Crossing the Cervicothoracic Junction in Cervical Arthrodesis Results in Lower Rates of Adjacent Segment Disease without Affecting Operative Risks or Patient-Reported Outcomes

Alvaro Ibaseta, Rafa Rahman, Nicholas S. Andrade, Akachimere C. Uzosike, Venkata K. Byrapogu, Alim F. Ramji, Richard L. Skolasky, Jay S. Reidler, Khaled M. Kebaish, Lee H. Riley, Daniel M. Sciubba, David B. Cohen, Brian J. Neuman

Research output: Contribution to journalArticle


Retrospective cohort study. Objective: To evaluate the risks and benefits of crossing the cervicothoracic junction (CTJ) in cervical arthrodesis. Summary of Background Data: Whether the CTJ should be crossed in cervical arthrodesis remains up for debate. Keeping C7 as the distal end of the fusion risks adjacent segment disease (ASD) and can result in myelopathy or radiculopathy. Longer fusions are thought to increase operative risk and complexity but result in lower rates of ASD. Materials and Methods: Patients undergoing cervical spine fusion surgery ending at C7 or T1 with ≥1-year follow-up were included. To evaluate operative risk, estimated blood loss (EBL), operative time, and length of hospital stay were collected. To evaluate patient-reported outcomes (PROs), Neck Disability Index (NDI) and SF-12 questionnaires (PCS12 and MCS12) were obtained at follow-up. Revision surgery data were also obtained. Results: A total of 168 patients were included and divided into a C7 end-of-fusion cohort (NC7=59) and a T1 end-of-fusion cohort (NT1=109). Multivariate regression analysis adjusting for age, sex, race, surgical approach, and number of levels fused showed that EBL (P=0.12), operative time (P=0.07), and length of hospital stay (P=0.06) are not significantly different in the C7 and T1 end-of-fusion cohorts. Multivariate regression of PROs showed no significant difference in NDI (P=0.70), PCS12 (P=0.23), or MCS12 (P=0.15) between cohorts. Fisher analysis showed significantly higher revision rates in the C7 end-of-fusion cohort (7/59 for C7 vs. 2/109 for T1; odds ratio, 6.4; 95% confidence interval, 1.2-65.1; P=0.01). Conclusions: Crossing the CTJ in cervical arthrodesis does not increase operative risk as measured by blood loss, operative time, and length of hospital stay. However, it leads to lower revision rates, likely because of the avoidance of ASD, and comparable PROs. Thus, crossing the CTJ may help prevent ASD without negatively affecting operative risk or long-term PROs.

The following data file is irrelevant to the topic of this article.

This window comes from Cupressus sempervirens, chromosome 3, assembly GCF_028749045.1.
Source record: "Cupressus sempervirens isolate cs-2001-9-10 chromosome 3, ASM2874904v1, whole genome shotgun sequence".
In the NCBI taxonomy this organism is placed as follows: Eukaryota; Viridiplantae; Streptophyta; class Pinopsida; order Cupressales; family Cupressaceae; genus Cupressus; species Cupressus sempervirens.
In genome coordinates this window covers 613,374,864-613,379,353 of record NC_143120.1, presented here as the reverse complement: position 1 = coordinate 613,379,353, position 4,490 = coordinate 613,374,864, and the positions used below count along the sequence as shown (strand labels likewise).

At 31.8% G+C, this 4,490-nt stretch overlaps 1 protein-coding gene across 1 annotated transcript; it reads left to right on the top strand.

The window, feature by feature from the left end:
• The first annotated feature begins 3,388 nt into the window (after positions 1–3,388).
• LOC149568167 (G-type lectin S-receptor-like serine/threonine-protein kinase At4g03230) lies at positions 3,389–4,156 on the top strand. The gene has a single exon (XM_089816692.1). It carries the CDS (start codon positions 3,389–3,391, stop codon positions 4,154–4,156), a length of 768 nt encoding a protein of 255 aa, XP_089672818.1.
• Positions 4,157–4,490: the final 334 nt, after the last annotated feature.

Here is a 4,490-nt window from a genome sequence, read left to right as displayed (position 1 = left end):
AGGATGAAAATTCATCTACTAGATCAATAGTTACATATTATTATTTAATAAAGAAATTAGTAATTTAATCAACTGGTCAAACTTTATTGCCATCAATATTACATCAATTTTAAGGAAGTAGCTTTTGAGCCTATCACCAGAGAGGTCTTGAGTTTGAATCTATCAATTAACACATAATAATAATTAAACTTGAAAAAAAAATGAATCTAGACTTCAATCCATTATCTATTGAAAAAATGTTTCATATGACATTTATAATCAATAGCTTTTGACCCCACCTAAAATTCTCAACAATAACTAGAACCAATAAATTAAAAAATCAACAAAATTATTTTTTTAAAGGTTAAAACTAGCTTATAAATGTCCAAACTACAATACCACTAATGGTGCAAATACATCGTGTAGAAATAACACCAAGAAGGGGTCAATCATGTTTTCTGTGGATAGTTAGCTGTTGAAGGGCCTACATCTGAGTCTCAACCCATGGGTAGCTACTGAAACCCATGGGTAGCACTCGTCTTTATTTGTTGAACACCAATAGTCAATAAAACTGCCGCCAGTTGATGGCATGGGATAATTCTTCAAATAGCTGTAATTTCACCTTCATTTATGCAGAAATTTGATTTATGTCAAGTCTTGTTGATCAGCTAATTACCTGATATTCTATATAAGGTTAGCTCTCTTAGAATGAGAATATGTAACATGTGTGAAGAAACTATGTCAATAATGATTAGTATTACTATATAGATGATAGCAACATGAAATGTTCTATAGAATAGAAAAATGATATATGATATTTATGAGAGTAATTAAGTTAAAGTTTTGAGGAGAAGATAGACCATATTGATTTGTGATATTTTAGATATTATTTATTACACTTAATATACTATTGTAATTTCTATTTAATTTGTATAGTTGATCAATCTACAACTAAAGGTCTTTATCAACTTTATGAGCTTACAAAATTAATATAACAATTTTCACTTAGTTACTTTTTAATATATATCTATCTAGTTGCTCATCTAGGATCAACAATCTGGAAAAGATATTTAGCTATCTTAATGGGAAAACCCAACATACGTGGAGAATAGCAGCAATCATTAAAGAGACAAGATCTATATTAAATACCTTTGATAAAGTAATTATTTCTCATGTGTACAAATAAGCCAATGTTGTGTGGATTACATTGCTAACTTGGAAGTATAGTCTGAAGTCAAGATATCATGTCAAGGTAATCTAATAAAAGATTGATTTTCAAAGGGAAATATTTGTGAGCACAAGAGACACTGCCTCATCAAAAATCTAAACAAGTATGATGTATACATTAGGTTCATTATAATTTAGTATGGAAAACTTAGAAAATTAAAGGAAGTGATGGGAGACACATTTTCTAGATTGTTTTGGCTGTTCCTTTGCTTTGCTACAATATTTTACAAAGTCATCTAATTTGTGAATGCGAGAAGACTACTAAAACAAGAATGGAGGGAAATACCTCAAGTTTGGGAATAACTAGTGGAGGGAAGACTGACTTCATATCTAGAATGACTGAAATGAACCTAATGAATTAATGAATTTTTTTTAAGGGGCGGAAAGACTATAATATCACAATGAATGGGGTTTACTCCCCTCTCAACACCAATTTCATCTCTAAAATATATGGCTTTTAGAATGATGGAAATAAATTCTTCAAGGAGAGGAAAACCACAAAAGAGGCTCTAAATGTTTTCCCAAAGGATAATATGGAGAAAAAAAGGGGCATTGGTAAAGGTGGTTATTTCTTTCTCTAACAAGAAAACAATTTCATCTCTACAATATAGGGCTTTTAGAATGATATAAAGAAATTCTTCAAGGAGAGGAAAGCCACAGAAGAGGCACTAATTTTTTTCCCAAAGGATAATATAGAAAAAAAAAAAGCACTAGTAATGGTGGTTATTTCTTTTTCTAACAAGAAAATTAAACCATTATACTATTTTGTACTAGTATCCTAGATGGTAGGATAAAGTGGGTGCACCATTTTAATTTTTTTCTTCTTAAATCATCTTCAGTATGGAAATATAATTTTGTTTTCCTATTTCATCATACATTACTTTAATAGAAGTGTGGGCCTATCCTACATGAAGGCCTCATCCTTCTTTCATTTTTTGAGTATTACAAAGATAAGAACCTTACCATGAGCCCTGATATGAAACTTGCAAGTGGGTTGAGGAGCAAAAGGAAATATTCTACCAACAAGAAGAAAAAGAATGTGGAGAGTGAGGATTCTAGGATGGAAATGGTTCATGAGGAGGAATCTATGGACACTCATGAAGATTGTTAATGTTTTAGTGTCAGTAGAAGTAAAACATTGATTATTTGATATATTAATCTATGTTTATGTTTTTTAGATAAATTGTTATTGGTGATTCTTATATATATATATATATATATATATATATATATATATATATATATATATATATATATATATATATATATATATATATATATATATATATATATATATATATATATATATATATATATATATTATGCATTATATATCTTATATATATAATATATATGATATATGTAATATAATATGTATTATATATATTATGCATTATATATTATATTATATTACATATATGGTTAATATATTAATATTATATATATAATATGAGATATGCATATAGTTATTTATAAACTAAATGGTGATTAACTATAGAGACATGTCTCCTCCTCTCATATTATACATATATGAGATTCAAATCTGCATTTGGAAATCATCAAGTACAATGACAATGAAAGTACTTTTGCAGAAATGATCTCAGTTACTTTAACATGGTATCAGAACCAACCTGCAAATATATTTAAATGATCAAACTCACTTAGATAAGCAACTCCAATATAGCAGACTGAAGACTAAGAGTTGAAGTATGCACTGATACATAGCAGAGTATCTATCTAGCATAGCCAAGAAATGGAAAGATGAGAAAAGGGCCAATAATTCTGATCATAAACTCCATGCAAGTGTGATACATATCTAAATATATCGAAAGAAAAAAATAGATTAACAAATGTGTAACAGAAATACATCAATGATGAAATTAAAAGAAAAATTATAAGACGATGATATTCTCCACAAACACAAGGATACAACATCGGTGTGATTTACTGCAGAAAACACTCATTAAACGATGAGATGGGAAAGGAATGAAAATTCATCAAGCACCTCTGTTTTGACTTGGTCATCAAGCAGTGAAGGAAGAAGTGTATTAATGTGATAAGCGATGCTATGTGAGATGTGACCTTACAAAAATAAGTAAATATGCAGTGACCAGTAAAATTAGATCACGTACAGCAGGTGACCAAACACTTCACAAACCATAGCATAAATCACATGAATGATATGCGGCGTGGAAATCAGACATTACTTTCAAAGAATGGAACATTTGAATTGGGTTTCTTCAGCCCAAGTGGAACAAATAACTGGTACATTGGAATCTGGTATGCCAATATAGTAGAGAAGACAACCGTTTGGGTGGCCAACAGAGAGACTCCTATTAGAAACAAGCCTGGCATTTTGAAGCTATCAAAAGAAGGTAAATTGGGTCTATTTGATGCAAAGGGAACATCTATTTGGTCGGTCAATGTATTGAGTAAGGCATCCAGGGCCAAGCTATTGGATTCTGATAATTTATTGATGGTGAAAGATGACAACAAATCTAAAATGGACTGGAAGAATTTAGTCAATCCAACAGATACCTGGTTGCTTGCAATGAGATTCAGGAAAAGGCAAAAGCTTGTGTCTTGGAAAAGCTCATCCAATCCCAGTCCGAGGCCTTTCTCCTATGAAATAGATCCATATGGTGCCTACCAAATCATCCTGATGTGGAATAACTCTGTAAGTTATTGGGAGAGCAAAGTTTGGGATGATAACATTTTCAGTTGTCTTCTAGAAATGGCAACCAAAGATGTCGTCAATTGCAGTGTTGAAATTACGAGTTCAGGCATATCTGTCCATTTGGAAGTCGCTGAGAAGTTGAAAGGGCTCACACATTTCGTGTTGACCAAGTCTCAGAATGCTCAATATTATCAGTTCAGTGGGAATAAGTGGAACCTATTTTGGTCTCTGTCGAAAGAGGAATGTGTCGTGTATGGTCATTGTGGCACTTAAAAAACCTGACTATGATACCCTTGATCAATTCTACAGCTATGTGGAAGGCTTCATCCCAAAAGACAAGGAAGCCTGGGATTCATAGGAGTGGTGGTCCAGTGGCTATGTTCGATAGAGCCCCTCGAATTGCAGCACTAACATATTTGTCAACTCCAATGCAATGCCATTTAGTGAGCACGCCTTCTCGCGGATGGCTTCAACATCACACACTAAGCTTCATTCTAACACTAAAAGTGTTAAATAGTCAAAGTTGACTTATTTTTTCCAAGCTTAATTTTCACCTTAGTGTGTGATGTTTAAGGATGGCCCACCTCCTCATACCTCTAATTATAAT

Original languageEnglish (US)
JournalClinical Spine Surgery
StateAccepted/In press - Jan 1 2019



  • adjacent segment disease
  • arthrodesis
  • cervical spinal arthrodesis
  • cervicothoracic junction
  • fusion
  • patient-reported outcomes
  • radiculopathy
  • reoperation
  • spinal stenosis

ASJC Scopus subject areas

  • Surgery
  • Orthopedics and Sports Medicine
  • Clinical Neurology

Cite this